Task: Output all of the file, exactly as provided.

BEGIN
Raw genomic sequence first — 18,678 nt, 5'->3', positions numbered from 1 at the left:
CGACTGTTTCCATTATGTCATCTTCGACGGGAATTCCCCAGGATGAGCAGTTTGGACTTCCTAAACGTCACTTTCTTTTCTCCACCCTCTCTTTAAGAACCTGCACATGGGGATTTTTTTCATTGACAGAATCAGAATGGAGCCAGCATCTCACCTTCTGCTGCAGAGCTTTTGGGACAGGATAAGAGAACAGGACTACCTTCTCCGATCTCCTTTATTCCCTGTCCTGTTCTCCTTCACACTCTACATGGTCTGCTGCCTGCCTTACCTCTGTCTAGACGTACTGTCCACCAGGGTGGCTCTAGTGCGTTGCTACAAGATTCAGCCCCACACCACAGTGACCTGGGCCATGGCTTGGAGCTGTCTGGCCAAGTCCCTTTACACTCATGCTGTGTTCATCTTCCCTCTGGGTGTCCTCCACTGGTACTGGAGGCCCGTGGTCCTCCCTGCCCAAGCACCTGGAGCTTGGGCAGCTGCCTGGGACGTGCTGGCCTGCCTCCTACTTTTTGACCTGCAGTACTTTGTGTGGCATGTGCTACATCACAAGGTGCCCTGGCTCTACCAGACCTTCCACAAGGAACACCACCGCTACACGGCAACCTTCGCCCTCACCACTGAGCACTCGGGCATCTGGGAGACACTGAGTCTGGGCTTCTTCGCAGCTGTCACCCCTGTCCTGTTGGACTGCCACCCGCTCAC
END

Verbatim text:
Raw genomic sequence first — 18,678 nt, 5'->3', positions numbered from 1 at the left:
CGACTGTTTCCATTATGTCATCTTCGACGGGAATTCCCCAGGATGAGCAGTTTGGACTTCCTAAACGTCACTTTCTTTTCTCCACCCTCTCTTTAAGAACCTGCACATGGGGATTTTTTTCATTGACAGAATCAGAATGGAGCCAGCATCTCACCTTCTGCTGCAGAGCTTTTGGGACAGGATAAGAGAACAGGACTACCTTCTCCGATCTCCTTTATTCCCTGTCCTGTTCTCCTTCACACTCTACATGGTCTGCTGCCTGCCTTACCTCTGTCTAGACGTACTGTCCACCAGGGTGGCTCTAGTGCGTTGCTACAAGATTCAGCCCCACACCACAGTGACCTGGGCCATGGCTTGGAGCTGTCTGGCCAAGTCCCTTTACACTCATGCTGTGTTCATCTTCCCTCTGGGTGTCCTCCACTGGTACTGGAGGCCCGTGGTCCTCCCTGCCCAAGCACCTGGAGCTTGGGCAGCTGCCTGGGACGTGCTGGCCTGCCTCCTACTTTTTGACCTGCAGTACTTTGTGTGGCATGTGCTACATCACAAGGTGCCCTGGCTCTACCAGACCTTCCACAAGGAACACCACCGCTACACGGCAACCTTCGCCCTCACCACTGAGCACTCGGGCATCTGGGAGACACTGAGTCTGGGCTTCTTCGCAGCTGTCACCCCTGTCCTGTTGGACTGCCACCCGCTCAC